“Does Denison have a drinking problem?” That was the question The Newark Advocate asked readers last Sunday. According to statistics that show that Denison has the second highest number of liquor violations of seven other Ohio liberal arts colleges, this might seem to be the case.
New numbers from the Office of Student Development at Denison, however, suggest that the school’s new Party Registration policy may be the solution to this problem. According to the office, the number of alcohol related medical transports has fallen from 17 in the spring of 2012 to 11 in the spring of 2013.
Party registration went into effect in early January this year. The policy requires party hosts to be at least 21 years old, have door monitors, and limit the number of students in their party space to ensure a safe environment. Hosts must also provide food and non-alcoholic beverages for their guests.
“Students are managing a lot of this behavior,” says Garrett Moore, director of security at Denison. He points out that new policies such as party registration and limiting swipe access to dormitories has led students to craft a more responsible atmosphere when it comes to parties and alcohol use. “Do we have an alcohol problem at Denison?” asks Moore. “Yes. Just like at any other college.”
The Newark Advocate averaged the number of liquor violations over five years from Denison and several other Ohio schools, including Kenyon College. The Advocate reported that Denison had an average of 239 liquor violations between 2007 – 2011 as opposed to 196 at Kenyon.
Moore says these statistics are inflated due to “extremely high” numbers in 2007 and 2008, when Denison had over 270 liquor violations in both years. Crime statistics from the security offices of Denison and Kenyon show that in the last three years (2009, 2010, 2011) Kenyon has had a higher or similar amount of liquor violations as Denison. For example, in 2009, Kenyon had 101 more violations than Denison. In 2011, Denison had 217 liquor violations to Kenyon’s 231. Kenyon has approximately 500 less students than Denison.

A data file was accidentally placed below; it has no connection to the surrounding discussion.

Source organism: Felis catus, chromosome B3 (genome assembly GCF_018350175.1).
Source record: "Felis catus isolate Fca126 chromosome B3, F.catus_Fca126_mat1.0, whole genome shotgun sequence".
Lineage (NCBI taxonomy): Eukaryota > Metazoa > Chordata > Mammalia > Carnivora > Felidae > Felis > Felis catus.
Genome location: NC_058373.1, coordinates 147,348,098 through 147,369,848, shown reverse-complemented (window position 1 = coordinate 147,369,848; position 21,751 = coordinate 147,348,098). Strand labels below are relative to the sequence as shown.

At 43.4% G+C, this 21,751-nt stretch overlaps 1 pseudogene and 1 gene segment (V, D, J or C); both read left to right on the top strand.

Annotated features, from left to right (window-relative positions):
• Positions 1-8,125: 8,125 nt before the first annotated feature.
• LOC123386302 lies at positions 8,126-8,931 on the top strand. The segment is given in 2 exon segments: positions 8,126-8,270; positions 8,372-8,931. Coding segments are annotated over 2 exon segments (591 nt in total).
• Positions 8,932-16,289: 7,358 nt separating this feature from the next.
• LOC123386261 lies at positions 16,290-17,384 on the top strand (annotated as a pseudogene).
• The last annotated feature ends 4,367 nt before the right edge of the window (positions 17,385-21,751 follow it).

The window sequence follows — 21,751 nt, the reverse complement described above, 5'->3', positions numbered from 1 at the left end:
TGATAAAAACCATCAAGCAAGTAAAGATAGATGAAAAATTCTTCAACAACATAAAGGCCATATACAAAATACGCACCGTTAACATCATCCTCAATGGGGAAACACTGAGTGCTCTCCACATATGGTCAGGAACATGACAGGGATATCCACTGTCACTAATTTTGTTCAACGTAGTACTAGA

The question for some is how liquor violations at Denison dropped from 270 in 2008 to 169 in 2009. The Newark Advocate reported that Denison president Dale Knobel attributed the college’s high number of liquor violations to the Medical Amnesty policy. Ironically, that was the main administrational move after 2008 that coincided with the large drop in liquor violations. While the number of liquor violations has increased since 2009, they have yet to reach their previous levels five years ago.
The medical amnesty policy protects intoxicated students from university sanctions as long as they reach out to security or a Resident’s Assistant for help, but according to security director Garrett Moore, medical amnesty cases are still counted as liquor violations. According to Denison’s Student Conduct office, only 5 percent of students that receive Medical Amnesty and complete its subsequent education process violate university alcohol policies again.
Vice President of Student Development Laurel Kennedy is unsure about how to explain the large drop in violations in the late 2000’s, but is an avid supporter (as well as one of the key developers) of university policies such as medical amnesty and party registration.
For Kennedy, it is disappointing to see the local media publicize Denison students’ relationship with alcohol. “[The stories] were not precipitated by anything. We have had no alcohol transports for weeks.” She adds, “All metrics related to party registration suggest improvements on the issues that was of such interest to the media last fall.”